Tribunal Charges Two KR Leaders With Genocide

The Khmer Rouge tribunal has charged former Khmer Rouge lead­ers Nu­on Chea and Ieng Sary with genocide, marking the first time the court has brought that charge.

“Ieng Sary and Nuon Chea have this week been informed that the charges against them have been expanded to include genocide against Cham Muslims and Viet­namese,” ECCC spokesman Lars Olsen said yesterday.

The two former Khmer Rouge leaders have also been newly charged with three additional crimes under the 1956 Penal Code: homicide, torture and religious persecution, Mr Olsen added. Both men were already charged with crimes against humanity and war crimes.

It remains unclear whether Khmer Rouge head of state Khieu Samphan or former Minister of Social Action Ieng Thirith will be charged with genocide or crimes under the 1956 Penal Code, Mr Olsen said.

While the popular imagination has embraced the term “genocide” to describe atrocities committed during the Khmer Rouge regime, the international legal context is considerably more complicated.

The 1948 Convention on Genocide defines the term as “acts committed with the intent to destroy, in whole or in part, a national, ethnical, racial or religious group.” But since most of those killed in Cambodia between 1975 and 1979 were ethnic Khmers targeted for political or economic reasons, the vast majority of Khmer Rouge crimes do not constitute genocide.

Genocide has long been a topic of heated debate among scholars of the era. Ben Kiernan, the founding director of Yale University’s Cambodian Genocide Program, is a fierce proponent of the application of the term, arguing that the Khmer Rouge disproportionately targeted Vietnamese, Chams and other ethnic minorities.

Other historians, including David Chandler and Philip Short, have maintained that despite the heinous crimes committed by the Khmer Rouge, there was no Cambodian genocide.

In an e-mail yesterday, Mr Short called the genocide charges “misconceived and unhelpful.”

Both Vietnamese and Cham Muslims were indeed targeted by the Khmer Rouge, Mr Short said, but it was for political reasons and not on racial, ethnic or religious grounds.

“Under Pol Pot, any group which resisted KR policy was repressed and eventually massacred: It had nothing to do with race,” Mr Short said.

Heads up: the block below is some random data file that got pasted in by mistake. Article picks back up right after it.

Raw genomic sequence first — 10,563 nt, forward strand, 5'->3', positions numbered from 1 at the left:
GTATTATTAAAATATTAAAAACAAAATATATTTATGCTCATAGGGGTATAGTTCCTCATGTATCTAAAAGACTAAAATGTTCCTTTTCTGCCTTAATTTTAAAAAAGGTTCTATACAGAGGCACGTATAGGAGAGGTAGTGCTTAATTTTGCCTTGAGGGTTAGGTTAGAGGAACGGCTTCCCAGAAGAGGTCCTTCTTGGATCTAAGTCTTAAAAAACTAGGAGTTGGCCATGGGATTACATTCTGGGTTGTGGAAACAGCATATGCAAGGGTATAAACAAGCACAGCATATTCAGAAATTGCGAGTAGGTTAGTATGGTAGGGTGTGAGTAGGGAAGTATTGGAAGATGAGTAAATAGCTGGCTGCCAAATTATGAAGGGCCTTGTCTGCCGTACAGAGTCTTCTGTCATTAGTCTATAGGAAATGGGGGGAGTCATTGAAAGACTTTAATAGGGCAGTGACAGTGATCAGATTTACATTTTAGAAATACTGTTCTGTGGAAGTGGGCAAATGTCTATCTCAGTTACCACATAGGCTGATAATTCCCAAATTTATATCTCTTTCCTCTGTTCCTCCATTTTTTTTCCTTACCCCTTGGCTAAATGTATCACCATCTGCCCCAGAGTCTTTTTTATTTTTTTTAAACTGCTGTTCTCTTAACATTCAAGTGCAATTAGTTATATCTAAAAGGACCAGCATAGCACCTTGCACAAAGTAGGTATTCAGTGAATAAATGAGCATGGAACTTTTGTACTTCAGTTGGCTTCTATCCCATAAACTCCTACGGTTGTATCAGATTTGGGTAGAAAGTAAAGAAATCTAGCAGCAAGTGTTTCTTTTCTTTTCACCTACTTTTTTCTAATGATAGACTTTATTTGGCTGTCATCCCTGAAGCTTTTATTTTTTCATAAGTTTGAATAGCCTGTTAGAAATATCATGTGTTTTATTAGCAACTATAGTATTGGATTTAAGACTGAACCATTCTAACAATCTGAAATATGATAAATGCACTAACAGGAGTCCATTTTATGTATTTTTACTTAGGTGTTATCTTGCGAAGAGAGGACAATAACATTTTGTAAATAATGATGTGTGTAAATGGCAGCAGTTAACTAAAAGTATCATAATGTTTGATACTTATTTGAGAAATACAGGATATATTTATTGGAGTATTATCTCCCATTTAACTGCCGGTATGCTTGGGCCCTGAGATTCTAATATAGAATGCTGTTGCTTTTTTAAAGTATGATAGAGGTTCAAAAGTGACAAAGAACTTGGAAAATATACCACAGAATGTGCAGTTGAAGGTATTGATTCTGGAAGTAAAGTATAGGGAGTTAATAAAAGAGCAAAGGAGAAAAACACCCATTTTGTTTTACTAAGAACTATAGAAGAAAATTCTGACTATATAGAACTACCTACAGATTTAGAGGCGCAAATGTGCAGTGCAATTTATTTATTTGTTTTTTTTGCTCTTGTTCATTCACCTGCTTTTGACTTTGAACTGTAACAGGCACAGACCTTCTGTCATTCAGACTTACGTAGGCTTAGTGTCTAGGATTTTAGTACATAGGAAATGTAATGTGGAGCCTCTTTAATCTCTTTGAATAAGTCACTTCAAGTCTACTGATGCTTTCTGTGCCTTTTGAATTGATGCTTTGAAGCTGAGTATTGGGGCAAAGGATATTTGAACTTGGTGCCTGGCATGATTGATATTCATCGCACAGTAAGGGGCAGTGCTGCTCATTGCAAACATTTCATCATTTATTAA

“It will be easy to prove that Nuon Chea and Ieng Sary were guilty of [crimes against humanity] thousands of times over,” he added. “Why muddy the waters by bringing in doubtful charges which will only lead the tribunal to bog down still further in its own contradictions?”

Defense lawyers for Nuon Chea and Ieng Sary said yesterday that they were unsurprised by the new charges.

“We’ve always been aware that Nuon Chea could be charged with any of the crimes contained in the Introductory Submission, and we’re not a bit surprised that the OCIJ [office of the co-investigating judges] is sticking closely to the OCP [office of the co-prosecutors’] version of events,” Andrew Ianuzzi, a consultant for the Nuon Chea defense team, wrote in an e-mail.

In their initial allegations in 2007, prosecutors recommended that charges be filed against all five detainees for genocide against Buddhists, Chams and Vietnamese.

Michael Karnavas, Ieng Sary’s international defense lawyer, had harsh criticism yesterday for the office of the co-investigating judges, questioning their objectivity and competence.

“We have always expected the OCIJ going forward on genocide,” he wrote in an e-mail. “The OCIJ has not been terribly responsive in conducting a fair investigation, and we have found in many instances the legal reasoning coming out of the OCIJ to be inconsistent and substandard….”

Ieng Sary’s defense team filed a motion last month arguing that the international Genocide Convention could not be applied to the Khmer Rouge tribunal, which is a hybrid court with domestic and international components.

Lyma Nguyen, a civil party lawyer who represents about 20 Vietnamese victims of the Khmer Rouge, said that she and her clients welcomed the genocide charges, which she called a “significant development.”

“To have the full extent of crimes placed on the historical record is also a significant step towards bridging the gap between the atrocities suffered in the past by the client group I represent, and their ability to move forward into the future with a sense of closure,” she wrote in an e-mail.

Youk Chhang, director of the Documentation Center of Cambodia, echoed this sentiment yesterday, explaining that the Khmer word for genocide-”bralai puochsas,” or “race killing”-is by far the most common term used in Cambodia to refer to Khmer Rouge atrocities.

“Khmer people feel that it is the only term that can describe what happened to them,” he said. “That’s why it is so important, not only legally but also historically, for the Khmer people.”


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